Sheikh Khalifa bin Zayed, president of the United Arab Emirates,
Sunday launched the Dh2.2 billion Shams 1 solar power plant – the
largest working plant in the world using concentrated solar power
in Abu Dhabi.
Sheikh Khalifa expressed his support for the project, calling it
“a strategic investment” for the UAE.
“Expanding our leadership into
renewable sources of power demonstrates the commitment of the
United Arab Emirates to maintaining its position as a major
provider of energy,” he said.
“The inauguration of Shams 1 is a
major milestone in our country’s economic diversification and a
step toward long-term energy security", he added.
With a capacity of 100 megawatts –
enough to power 20,000 homes – Shams 1 covers 2.5 square
kilometres in Madinat Zayed in the Western Region.
With the push of a button, to rounds
of applause, Sheikh Khalifa officially started the plant before
stepping out on to an outdoor terrace overlooking the solar field.
To harness the power of the sun,
Shams 1 relies on a solar field large enough to fit 285 football
fields. Giant curved mirrors concentrate solar light on to a small
glass tube, collecting heat.
This is then used to power an
electric turbine and produce power. The plant relies on a small
amount of natural gas to boost its efficiency during the day.
This also allows it to generate
electricity at night. If the plant’s power was produced using
fossil fuels, it would involve pumping 175,000 tonnes of carbon
dioxide into the atmosphere every year.
Producing the same amount of power
using sunlight is the equivalent of planting 1.5 million trees or
taking 15,000 cars off the road every year.
With the completion of Shams 1, the UAE now has about 68 per cent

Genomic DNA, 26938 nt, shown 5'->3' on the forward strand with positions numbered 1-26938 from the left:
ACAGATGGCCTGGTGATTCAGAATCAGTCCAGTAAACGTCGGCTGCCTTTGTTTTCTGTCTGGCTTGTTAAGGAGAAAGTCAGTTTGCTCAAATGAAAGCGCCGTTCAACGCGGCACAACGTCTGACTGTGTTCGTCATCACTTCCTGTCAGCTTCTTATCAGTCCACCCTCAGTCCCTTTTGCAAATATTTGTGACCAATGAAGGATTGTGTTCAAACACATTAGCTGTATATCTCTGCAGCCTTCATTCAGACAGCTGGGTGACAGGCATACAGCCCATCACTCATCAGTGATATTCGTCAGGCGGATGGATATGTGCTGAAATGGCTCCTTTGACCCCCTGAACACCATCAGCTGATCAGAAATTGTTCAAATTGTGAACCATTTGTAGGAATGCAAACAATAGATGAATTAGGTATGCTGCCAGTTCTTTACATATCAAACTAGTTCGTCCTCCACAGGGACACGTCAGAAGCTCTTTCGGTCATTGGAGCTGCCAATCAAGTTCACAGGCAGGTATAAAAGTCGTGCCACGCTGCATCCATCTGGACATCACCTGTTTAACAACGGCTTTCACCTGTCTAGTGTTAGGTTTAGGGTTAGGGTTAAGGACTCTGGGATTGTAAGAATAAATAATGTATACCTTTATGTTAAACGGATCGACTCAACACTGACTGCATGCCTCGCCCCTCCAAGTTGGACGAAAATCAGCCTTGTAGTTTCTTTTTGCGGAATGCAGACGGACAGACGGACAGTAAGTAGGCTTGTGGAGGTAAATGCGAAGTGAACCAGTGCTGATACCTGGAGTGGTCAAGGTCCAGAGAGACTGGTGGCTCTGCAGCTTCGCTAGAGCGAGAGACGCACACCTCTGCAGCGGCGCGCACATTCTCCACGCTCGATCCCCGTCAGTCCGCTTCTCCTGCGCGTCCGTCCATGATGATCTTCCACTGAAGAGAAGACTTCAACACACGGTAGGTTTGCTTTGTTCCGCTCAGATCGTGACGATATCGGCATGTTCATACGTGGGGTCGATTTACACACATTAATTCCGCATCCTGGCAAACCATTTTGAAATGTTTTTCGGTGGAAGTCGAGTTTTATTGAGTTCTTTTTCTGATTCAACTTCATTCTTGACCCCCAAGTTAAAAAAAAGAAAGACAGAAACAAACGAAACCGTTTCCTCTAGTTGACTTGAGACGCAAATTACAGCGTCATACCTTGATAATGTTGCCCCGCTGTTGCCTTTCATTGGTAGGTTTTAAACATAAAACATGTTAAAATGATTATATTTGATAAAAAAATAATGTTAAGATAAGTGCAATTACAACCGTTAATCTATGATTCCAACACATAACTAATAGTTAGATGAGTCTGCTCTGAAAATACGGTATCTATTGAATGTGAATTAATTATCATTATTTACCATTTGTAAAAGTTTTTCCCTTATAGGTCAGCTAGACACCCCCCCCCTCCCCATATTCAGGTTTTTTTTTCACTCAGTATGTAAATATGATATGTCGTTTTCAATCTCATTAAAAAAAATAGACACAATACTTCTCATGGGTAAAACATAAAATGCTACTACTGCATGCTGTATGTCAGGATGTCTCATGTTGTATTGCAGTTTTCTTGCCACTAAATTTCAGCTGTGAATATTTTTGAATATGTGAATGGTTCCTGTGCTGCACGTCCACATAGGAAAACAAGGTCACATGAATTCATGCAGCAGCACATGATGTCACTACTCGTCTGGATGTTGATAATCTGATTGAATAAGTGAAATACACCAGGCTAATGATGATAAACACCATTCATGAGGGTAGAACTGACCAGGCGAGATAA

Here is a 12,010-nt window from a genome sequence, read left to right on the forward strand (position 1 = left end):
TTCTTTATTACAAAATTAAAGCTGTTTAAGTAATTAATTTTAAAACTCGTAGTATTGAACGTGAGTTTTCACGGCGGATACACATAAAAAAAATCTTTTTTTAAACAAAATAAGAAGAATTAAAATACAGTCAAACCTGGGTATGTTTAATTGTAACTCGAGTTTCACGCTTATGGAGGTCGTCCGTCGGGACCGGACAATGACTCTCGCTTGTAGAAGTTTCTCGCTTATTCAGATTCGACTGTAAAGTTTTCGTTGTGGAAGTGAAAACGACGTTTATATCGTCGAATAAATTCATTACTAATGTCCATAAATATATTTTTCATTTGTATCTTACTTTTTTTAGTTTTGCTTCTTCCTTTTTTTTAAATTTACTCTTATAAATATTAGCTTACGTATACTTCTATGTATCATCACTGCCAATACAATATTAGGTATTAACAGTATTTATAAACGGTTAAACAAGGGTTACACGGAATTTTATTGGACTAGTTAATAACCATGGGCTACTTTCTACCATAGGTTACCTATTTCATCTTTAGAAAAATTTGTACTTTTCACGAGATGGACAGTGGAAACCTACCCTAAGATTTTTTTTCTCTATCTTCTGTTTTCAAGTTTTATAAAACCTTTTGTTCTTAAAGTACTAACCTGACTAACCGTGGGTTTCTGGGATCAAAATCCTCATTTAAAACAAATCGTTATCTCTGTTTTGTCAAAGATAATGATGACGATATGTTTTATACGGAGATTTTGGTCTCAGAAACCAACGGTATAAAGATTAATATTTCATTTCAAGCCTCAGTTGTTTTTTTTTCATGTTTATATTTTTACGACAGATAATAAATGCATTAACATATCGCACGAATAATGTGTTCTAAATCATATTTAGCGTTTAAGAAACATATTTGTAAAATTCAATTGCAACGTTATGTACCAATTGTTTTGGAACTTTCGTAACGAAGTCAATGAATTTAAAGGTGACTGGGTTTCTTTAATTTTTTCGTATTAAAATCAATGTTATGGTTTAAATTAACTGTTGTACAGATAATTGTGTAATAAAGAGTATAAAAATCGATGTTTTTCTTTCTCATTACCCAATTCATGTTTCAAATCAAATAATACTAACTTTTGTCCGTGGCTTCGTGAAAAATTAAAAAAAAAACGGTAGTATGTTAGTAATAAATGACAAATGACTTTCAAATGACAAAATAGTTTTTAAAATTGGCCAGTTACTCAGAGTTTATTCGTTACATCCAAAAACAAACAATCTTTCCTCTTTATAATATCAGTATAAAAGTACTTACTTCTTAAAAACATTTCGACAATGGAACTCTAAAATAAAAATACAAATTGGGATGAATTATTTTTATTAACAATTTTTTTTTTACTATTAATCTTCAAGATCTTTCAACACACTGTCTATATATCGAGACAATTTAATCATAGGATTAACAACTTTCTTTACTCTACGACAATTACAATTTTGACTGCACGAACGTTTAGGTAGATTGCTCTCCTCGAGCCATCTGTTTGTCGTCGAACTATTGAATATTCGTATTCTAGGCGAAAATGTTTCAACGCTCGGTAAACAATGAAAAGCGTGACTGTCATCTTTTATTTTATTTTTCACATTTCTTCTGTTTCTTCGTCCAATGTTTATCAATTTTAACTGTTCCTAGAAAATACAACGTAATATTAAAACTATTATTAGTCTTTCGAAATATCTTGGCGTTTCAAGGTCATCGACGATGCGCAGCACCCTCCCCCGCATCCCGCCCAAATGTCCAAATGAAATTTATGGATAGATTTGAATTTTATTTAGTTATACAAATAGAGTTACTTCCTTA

of the total solar power capacity in the Arabian Gulf and nearly
10 per cent of the world’s installed capacity of concentrated
solar power, said Dr Sultan Al Jaber, chief executive of
clean-energy company Masdar and Minister of State.
Masdar developed Shams 1 with the
help of a French oil company, Total, and Abengoa of Spain, which
specialises in the engineering and construction of projects in the
power and water sectors.
Each of the two partners owns a 20
per cent stake in the Shams Power Company, which developed the
plant. The remainder belongs to Masdar.
“The inauguration of Shams 1 is a
breakthrough for renewable energy development in the Middle East
and contributes to maintaining the position of the United Arab
Emirates as a constructive force for stability and development,”
said Dr Al Jaber.
Philippe Boisseau, president of marketing and services and new
energies at Total, said the French oil company’s decision to
invest in the project stemmed from a partnership with Abu Dhabi
that was now more than 70 years old.
Like the emirate, the French oil
company believes the current energy mix needs to be diversified,
“We absolutely share the same vision
that Abu Dhabi has of the need to diversify the energy mix,” he
“Our vision is really that all
energies are necessary to supply the world with energy, that only
one is not enough, that you need a combination of all. The
energies are not competing against one another, they are really
complementary to one another.”
Santiago Seage, chief executive of Abengoa Solar, said Shams 1
would likely inspire other countries in the region to follow suit.
“Shams is, and will be, a key
achievement in the region, not only in the UAE. It starts an era
of renewable energy in many countries around us,” he said.
“Many leaders in the region are
convinced now that they need to follow the path Masdar initiated
with our small collaboration and we hope that we will see many
other renewable energy power plants", he said.